The median is one of the most common statistical tools used in clinical research reports in oncology. They're also, from the patient's perspective, not as helpful as they seem at first glance. It's very important to be realistic about what statistics mean, especially when our lives are on the line. This doesn't always mean being pessimistic about the data. Rather, it means understanding what the data tells us -- and, equally importantly, what it doesn't tell us.
A median is, briefly, one type of average. There are three types of averages: mean (the most common type outside of clinical research), mode, and median. In short, the median is the point at which 50% of a sample have a particular attribute, or have accomplished some particular task. For instance, a country's median income is a dollar figure which half of the people earn less than, and half of the people earn more than. In cancer trials, median survival means the point at which half the patients recruited into the trial have died. And that's all it means -- it doesn't say when the 50% who died did so, or how long the other 50% are likely to live.
You'll often come across median figures in abstracts. A report on a follicular lymphoma trial of the R-CHOP chemotherapy regimen, for instance, might report that median progression-free survival time was 3 years. This means that, three years after treatment, half of the people have had their disease worsen (or return), and half of the people haven't. In those people the disease is either stable (i.e. hasn't grown), or is in complete remission (i.e. disappeared and hasn't come back).
It's very easy, as a patient, to assume that the median figure is the one that will probably reflect our own experience. In other words, it's easy to look at the above figure (just for example) and say to ourselves, "well, I've probably got about 3 years, give or take, before my cancer returns." In short, we imagine a graph like this, where the large majority of patients progress or die around the five-year mark:
Unfortunately, that's not what the median means -- or at least, it might mean that, but it doesn't have to. Oncologists know this. That's why in the full text of the article (not just the abstract), there's usually a graph or chart. However, the median is still a useful tool for researchers because it represents an objective, commonly accepted point at which you can either stop or at least scale back your efforts. Once your subjects pass the 50% mark, it means that only a minority are still benefiting from treatment.
What we as individual patients really want to know, though, is what is most likely to happen to us, as individuals, and the median point doesn't tell you that. That's because, at the end of the day, the median only tells you what happened to the 50th and 51st out of 100 patients. The rest of us aren't necessarily going to be on the same point on the graph as them. In fact, our experience could end up being almost nothing like theirs.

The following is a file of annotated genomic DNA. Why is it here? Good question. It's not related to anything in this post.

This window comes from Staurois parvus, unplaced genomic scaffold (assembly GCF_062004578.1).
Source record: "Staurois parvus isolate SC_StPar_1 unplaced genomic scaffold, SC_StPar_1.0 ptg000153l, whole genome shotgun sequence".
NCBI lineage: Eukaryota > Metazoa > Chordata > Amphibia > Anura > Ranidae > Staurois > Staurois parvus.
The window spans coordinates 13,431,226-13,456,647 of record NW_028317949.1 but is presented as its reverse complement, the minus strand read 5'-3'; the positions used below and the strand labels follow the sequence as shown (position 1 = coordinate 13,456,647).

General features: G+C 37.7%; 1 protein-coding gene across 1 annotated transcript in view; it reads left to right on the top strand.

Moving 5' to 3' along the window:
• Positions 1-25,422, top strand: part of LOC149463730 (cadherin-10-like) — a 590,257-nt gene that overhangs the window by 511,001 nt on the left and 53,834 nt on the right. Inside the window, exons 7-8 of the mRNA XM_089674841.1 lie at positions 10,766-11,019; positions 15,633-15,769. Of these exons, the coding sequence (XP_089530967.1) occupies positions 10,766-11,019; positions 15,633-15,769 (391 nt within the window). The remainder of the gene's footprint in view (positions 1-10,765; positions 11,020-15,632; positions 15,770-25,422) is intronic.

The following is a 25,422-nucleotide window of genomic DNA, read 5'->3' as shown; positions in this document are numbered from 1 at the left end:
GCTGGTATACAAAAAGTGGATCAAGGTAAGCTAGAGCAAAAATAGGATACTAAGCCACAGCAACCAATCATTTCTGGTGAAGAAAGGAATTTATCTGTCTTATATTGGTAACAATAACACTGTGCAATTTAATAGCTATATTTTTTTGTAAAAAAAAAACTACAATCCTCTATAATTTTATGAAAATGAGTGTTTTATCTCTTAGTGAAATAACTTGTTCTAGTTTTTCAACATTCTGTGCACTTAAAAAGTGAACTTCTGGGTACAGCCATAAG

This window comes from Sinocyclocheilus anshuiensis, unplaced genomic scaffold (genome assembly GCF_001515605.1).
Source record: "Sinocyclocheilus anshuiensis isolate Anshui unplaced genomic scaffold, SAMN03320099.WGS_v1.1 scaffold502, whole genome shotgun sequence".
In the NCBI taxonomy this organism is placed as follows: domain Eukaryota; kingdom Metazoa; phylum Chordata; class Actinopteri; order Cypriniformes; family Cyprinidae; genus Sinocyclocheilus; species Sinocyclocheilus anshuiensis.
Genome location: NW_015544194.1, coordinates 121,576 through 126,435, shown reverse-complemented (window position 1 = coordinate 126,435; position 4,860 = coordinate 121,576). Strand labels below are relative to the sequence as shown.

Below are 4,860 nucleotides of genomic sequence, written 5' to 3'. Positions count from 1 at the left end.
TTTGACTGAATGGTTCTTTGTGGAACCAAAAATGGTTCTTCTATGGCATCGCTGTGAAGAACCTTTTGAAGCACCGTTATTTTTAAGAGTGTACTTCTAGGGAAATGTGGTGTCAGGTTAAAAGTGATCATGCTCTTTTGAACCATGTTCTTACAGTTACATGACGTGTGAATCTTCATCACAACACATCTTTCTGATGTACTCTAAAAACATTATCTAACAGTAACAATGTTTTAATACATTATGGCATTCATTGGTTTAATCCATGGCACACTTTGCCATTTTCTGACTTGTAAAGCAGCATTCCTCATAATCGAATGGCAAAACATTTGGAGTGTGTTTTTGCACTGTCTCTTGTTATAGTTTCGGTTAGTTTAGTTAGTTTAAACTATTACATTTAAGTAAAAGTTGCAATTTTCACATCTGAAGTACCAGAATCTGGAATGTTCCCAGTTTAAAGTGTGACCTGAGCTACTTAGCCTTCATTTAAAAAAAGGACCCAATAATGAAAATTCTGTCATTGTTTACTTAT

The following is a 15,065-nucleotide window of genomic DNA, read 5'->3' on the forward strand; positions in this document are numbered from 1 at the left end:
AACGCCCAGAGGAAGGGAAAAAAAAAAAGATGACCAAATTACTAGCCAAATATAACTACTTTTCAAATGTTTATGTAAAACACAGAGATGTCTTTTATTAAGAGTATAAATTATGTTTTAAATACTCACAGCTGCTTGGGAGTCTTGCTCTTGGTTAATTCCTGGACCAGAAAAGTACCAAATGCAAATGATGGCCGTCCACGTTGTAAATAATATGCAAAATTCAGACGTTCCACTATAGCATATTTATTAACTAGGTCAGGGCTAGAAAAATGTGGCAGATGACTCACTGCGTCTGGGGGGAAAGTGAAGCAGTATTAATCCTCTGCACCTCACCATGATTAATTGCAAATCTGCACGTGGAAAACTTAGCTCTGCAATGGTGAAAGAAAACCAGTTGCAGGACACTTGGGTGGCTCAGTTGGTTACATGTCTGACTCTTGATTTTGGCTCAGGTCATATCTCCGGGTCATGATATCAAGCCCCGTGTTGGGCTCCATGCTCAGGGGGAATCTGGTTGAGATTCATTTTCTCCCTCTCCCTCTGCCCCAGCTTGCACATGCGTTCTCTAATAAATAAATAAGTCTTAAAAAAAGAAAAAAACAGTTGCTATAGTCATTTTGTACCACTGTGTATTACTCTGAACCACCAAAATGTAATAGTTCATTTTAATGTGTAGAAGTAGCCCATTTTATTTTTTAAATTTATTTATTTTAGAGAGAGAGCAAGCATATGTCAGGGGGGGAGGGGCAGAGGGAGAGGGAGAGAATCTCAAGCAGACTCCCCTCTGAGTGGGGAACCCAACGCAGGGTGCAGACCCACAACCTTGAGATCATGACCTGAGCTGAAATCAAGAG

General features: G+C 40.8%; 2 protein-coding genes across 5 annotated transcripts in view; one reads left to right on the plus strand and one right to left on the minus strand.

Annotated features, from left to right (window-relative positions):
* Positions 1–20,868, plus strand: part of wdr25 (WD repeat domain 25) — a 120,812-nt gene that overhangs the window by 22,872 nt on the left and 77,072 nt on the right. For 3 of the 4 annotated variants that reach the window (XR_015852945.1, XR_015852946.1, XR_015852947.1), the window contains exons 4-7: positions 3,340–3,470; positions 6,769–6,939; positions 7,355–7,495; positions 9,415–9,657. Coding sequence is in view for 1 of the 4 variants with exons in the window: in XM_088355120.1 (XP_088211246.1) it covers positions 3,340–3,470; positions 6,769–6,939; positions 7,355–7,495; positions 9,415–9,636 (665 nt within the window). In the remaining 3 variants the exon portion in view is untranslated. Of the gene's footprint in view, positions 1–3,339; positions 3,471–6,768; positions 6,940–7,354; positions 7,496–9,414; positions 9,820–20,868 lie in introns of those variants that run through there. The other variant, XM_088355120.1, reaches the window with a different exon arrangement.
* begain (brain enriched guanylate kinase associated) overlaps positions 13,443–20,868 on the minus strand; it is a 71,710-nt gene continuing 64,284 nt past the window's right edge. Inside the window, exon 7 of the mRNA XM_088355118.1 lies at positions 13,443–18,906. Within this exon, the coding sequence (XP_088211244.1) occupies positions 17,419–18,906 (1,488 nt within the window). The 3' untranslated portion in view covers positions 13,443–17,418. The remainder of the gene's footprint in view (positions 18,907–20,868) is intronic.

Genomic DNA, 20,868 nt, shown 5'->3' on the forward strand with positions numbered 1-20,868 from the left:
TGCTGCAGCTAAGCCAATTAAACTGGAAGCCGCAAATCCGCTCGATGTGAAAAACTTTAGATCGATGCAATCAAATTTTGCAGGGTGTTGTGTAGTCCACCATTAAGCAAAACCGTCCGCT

Just for example, here's another example of a median 5-year survival time. As you can see, there's a vast difference from the above graph. In this case, the same proportion of the original group of patients die every year. This means that while the "average" patient dies at 5 years, actually you're just as likely to die in the first year, or the tenth. That's obviously a very disturbing thing to contemplate, although it's not all that common:
On the other hand, cancer trials often show that a drug doesn't work very well in many patients, but in those patients in which it does work, it works very well. We might end up with the same 5-year median survival time as I showed you in the above graphs, but with a completely different picture of the disease. For example, clinical trials of first-line Bexxar therapy tend to show that only a minority of people have long-term remissions, but that minority tends to be pretty stable. Here's yet another example of a legitimate 5-year median survival graph:
In this case, you're odds of making it to 5 years are the same (50%), but there's two important points. First, a lot of people don't get much benefit at all (almost half make it three years or less). Second, for the minority who do make it 5 years, it looks like their odds of living another 5 years (or more) is very good. When we look at a graph like this, we're tempted to say that at least some patients may well have been completely cured.
All of these graphs are the result of fictional therapies with a 5-year median survival, but obviously if you were taking that treatment you'd be very interested in knowing you fit on Graph 1 (probably living 5 years), Graph 2 (likely to die at any time), or Graph 3 (possibly cured). That's why, from a patient's perspective, knowing a median statistic is just never enough.